Price Controls in International Trade: Definition & Examples

Instructor: Martin Gibbs

Martin has 16 years experience in Human Resources Information Systems and has a PhD in Information Technology Management. He is an adjunct professor of computer science and computer programming.

Price controls may be implemented to benefit a certain group, but they have consequences. This lesson will discuss price controls and their impact on trade.

Price Controls

Economists typically don't care for controls on price: In a perfect world, the market would take care of itself. However, in the real world, governments can and do set price limits for certain goods.

A price control is a set price limit, either maximum or minimum, for a given good. The minimum price is also called a 'floor'; the maximum a 'ceiling'. Price ceilings lead to shortages, because producers may not be able to supply as much product at the set price. Price floors, on the other hand, can trigger a surplus since the price is lower. This might lead to a government-imposed restriction on production. These consequences are a result of interference with market forces.

The following graphic shows how price ceilings create the shortage: The market price is noted by the red circle, but the blue ceiling line is below this... thus there is a shortage.

Shortage Resulting From A Price Ceiling
price controls ceiling

Now look at the price floor: A similar graphic, but now there's a surplus, since the floor is above the market price.

Surplus Resulting From A Price Floor
price controls floor

On their surface, controls look like good ways to help consumers (or suppliers, given the control); but controlling the price of a good is interference with natural economic forces. This manipulation has consequences, especially when it comes to international trade.

Examples

Let's take a look at some real-world examples. Controls on the steel industry had long-lasting effects, and current controls on pharmaceuticals are an issue today. We'll also look at how local/domestic policies impact international trade.

Steel

Price controls can have long-term and far-reaching consequences. In the 1960s, price controls were placed on U.S. steel, even though other costs in the industry kept going up. Steel was a highly-used commodity at that time in the US, and there were fears that price increases would negatively impact other sectors of the entire economy. As a result, steel companies cut costs in other areas, including technology and upgrades to plants. While this worked in the short term, the stagnation resulted in new opportunities for other steel manufacturers.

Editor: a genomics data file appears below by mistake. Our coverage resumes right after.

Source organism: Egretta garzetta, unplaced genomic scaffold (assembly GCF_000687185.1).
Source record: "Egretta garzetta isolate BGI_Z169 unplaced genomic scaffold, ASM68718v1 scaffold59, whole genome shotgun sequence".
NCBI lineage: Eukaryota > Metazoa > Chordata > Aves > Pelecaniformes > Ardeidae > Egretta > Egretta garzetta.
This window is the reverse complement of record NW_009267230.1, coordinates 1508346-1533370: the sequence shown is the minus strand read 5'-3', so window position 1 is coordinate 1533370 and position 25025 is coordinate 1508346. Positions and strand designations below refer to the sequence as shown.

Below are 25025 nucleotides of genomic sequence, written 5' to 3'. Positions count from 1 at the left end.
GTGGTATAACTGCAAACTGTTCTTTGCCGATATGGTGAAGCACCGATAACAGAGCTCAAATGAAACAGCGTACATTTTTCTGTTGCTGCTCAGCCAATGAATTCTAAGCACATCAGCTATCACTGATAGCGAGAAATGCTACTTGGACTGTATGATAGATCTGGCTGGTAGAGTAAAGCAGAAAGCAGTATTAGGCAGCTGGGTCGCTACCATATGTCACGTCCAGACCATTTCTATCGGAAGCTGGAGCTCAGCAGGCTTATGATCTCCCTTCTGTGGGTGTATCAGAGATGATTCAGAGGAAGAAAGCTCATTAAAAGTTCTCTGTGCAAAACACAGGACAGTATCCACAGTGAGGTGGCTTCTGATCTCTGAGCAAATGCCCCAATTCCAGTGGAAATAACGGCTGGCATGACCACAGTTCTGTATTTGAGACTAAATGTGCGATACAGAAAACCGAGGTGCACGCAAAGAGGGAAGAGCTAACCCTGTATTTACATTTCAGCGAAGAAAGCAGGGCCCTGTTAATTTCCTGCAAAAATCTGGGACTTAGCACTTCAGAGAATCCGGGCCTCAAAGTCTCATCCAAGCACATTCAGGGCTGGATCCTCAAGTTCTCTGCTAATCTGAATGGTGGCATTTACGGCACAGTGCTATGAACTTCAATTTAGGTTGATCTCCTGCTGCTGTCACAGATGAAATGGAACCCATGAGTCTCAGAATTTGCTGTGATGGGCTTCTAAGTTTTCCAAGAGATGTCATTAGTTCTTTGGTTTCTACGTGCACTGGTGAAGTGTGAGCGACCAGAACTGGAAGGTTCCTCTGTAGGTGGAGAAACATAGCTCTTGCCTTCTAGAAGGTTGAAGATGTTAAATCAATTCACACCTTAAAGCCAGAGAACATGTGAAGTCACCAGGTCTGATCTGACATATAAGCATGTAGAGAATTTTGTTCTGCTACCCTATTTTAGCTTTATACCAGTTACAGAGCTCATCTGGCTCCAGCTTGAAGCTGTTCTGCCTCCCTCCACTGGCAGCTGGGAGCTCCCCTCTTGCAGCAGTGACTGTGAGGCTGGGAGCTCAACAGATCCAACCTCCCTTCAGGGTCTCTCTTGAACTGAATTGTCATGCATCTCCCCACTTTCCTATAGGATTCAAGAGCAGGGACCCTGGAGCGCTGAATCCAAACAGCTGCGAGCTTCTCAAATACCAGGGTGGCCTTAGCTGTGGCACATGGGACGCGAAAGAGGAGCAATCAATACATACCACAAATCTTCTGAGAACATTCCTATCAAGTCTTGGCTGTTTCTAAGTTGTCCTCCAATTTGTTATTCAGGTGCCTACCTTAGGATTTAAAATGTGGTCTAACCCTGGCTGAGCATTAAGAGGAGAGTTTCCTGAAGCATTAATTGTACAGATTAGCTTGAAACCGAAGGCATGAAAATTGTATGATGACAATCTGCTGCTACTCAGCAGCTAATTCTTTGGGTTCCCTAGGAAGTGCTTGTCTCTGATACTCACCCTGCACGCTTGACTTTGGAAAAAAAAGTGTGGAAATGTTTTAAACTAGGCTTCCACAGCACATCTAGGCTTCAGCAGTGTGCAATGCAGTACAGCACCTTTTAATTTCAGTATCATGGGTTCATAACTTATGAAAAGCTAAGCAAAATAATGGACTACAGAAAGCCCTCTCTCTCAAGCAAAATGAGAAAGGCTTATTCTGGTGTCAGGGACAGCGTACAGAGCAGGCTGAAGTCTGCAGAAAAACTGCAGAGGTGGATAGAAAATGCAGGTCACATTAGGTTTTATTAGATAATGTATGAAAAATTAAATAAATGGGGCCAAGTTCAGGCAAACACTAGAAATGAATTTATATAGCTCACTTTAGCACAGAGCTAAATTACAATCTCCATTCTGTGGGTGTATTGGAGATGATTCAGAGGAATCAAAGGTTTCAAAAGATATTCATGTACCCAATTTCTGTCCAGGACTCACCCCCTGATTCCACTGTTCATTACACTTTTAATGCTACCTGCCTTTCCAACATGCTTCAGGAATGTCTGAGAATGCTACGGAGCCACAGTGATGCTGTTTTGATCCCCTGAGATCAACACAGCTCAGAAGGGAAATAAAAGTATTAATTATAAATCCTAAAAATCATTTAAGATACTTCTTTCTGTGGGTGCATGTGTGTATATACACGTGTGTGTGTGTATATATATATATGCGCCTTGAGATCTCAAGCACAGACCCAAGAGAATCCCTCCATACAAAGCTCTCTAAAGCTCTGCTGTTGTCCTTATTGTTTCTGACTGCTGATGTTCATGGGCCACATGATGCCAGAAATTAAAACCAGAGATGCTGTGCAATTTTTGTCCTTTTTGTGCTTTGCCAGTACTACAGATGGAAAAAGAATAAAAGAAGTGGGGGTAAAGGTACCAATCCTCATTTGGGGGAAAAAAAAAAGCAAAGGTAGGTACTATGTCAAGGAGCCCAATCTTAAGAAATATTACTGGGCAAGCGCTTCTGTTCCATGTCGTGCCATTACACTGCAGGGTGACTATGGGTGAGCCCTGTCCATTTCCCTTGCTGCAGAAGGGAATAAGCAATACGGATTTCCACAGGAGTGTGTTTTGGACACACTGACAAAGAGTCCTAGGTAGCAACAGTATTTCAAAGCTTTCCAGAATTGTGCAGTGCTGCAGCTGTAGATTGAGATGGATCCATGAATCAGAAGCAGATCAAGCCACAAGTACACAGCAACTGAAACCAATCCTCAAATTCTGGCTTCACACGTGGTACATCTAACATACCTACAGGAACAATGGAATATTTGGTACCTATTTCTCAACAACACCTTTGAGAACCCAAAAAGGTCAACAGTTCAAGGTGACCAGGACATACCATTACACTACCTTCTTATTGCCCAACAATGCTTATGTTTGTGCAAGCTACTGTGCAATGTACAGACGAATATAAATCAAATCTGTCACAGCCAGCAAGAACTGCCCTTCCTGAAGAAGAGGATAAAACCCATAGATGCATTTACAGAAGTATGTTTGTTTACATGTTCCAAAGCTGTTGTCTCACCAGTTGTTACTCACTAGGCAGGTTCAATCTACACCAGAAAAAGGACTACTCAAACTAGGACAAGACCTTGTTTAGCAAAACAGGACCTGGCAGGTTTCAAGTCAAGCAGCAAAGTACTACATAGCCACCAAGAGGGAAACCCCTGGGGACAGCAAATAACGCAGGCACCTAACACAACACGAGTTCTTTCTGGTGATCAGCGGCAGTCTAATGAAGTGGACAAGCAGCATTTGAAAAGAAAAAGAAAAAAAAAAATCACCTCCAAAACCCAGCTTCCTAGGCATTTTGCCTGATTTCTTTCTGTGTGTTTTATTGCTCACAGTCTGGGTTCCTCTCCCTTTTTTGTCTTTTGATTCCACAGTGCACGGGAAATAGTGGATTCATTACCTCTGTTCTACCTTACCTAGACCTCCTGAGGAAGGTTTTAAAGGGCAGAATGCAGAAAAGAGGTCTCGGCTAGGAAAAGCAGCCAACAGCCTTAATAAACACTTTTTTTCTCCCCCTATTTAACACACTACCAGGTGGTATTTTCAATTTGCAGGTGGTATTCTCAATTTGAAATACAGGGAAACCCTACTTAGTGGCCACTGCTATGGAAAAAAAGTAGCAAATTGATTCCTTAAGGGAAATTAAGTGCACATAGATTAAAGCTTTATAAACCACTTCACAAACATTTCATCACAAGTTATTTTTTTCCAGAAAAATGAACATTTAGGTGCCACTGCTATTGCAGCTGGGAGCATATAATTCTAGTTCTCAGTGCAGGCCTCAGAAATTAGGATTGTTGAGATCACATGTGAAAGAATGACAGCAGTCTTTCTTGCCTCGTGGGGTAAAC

Japan rose as a steel supplier, which also resulted in U.S. steel losing massive chunks of market share. By manipulating the price and interfering with market forces, the consequence was negative (even though the intent was to avoid a negative impact!) We can only speculate as to the outcome had prices been left alone.

Pharmaceutical Products

Currently, there are numerous industrialized nations that have price controls on pharmaceuticals. This has a negative impact on trade: studies show that drug makers don't want to work on new treatments if governments are going to set limits on the price of a new drug. Yes, drugs are expensive, but a lot of money goes into research and development; if a company can't recoup those costs in sales, they may stop producing certain treatments and therapies.

The other consequence is that a type of black market forms: Consumers seek out cheaper pharmaceuticals across the border, or overseas. Assume that another country has price controls on pharmaceuticals to lower the cost to consumers and American citizens are now seeking out those drugs. Since the drugs have left United States jurisdiction and regulatory oversight, the consumer isn't guaranteed the the drug is safe. It could be the wrong dose, or even the wrong type! One of the underlying contributors to this situation is the price control.

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